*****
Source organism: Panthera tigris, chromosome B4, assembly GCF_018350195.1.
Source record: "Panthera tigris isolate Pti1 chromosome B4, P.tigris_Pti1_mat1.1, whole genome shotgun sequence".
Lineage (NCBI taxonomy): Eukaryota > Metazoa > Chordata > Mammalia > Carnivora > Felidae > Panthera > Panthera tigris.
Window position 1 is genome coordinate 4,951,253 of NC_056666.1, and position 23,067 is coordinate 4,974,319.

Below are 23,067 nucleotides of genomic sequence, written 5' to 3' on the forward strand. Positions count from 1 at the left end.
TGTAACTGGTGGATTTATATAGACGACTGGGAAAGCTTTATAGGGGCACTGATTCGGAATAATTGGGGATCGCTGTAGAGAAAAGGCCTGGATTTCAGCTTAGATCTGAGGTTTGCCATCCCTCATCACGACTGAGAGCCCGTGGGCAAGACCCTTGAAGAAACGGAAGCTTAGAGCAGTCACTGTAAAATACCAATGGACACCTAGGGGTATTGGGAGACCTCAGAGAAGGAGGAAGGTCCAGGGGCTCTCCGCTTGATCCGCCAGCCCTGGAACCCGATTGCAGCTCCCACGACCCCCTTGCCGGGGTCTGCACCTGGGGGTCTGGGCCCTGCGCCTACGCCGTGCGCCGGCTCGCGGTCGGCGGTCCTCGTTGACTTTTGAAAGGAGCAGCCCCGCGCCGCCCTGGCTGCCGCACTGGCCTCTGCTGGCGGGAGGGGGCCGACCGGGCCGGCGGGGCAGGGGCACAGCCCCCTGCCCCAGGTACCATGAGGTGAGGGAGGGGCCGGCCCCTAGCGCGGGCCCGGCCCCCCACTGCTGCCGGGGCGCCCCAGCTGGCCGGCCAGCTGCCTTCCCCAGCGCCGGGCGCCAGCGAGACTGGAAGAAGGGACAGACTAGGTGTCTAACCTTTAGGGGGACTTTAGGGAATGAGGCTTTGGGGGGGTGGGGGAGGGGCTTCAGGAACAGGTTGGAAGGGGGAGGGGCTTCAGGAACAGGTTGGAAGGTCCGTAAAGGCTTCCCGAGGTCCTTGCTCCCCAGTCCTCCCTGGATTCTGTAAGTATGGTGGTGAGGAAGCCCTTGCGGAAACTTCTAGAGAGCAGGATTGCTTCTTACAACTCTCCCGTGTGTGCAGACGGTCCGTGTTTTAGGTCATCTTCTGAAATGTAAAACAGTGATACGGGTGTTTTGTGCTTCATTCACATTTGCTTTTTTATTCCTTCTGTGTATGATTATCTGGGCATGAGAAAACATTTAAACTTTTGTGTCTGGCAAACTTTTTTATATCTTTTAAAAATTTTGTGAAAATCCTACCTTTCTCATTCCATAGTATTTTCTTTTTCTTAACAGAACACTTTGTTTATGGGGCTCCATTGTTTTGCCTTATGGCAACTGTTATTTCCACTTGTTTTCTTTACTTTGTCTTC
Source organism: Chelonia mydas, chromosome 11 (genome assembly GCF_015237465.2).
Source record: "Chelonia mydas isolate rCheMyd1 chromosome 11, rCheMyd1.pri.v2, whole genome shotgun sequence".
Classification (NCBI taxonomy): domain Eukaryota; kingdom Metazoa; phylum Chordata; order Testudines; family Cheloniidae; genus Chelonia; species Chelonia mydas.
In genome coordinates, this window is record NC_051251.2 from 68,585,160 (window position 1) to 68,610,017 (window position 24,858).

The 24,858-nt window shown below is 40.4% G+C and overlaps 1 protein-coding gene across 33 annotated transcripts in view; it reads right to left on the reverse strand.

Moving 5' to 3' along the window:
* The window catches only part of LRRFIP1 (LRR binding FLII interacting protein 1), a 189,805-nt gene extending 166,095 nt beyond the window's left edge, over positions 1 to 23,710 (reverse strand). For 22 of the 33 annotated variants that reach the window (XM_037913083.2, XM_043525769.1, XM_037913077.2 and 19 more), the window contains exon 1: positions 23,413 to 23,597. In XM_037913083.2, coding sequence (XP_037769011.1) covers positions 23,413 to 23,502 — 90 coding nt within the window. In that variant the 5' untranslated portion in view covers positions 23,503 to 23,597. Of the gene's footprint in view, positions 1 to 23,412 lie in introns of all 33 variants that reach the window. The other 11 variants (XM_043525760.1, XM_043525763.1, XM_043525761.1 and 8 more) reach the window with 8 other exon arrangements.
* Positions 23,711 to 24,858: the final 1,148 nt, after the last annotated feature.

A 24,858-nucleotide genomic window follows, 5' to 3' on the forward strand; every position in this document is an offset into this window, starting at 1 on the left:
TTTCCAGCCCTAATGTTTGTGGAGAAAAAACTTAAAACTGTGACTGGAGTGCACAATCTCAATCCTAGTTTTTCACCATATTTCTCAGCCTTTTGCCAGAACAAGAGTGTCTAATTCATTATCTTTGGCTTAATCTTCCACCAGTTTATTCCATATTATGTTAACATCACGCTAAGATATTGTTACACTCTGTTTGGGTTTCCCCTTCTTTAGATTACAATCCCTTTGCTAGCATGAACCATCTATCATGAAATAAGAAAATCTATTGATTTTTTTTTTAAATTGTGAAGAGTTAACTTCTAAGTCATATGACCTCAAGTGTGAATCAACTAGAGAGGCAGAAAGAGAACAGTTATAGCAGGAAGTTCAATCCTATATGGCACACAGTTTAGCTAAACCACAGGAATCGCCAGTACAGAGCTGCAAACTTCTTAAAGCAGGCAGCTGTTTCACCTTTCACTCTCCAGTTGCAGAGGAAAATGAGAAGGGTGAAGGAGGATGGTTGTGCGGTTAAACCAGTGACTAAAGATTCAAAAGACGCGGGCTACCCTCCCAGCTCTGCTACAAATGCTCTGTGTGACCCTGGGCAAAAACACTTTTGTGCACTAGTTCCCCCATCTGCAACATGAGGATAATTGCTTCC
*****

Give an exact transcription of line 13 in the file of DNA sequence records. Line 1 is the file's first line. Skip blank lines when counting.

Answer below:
* The window catches only part of LRRFIP1 (LRR binding FLII interacting protein 1), a 189,805-nt gene extending 166,095 nt beyond the window's left edge, over positions 1 to 23,710 (reverse strand). For 22 of the 33 annotated variants that reach the window (XM_037913083.2, XM_043525769.1, XM_037913077.2 and 19 more), the window contains exon 1: positions 23,413 to 23,597. In XM_037913083.2, coding sequence (XP_037769011.1) covers positions 23,413 to 23,502 — 90 coding nt within the window. In that variant the 5' untranslated portion in view covers positions 23,503 to 23,597. Of the gene's footprint in view, positions 1 to 23,412 lie in introns of all 33 variants that reach the window. The other 11 variants (XM_043525760.1, XM_043525763.1, XM_043525761.1 and 8 more) reach the window with 8 other exon arrangements.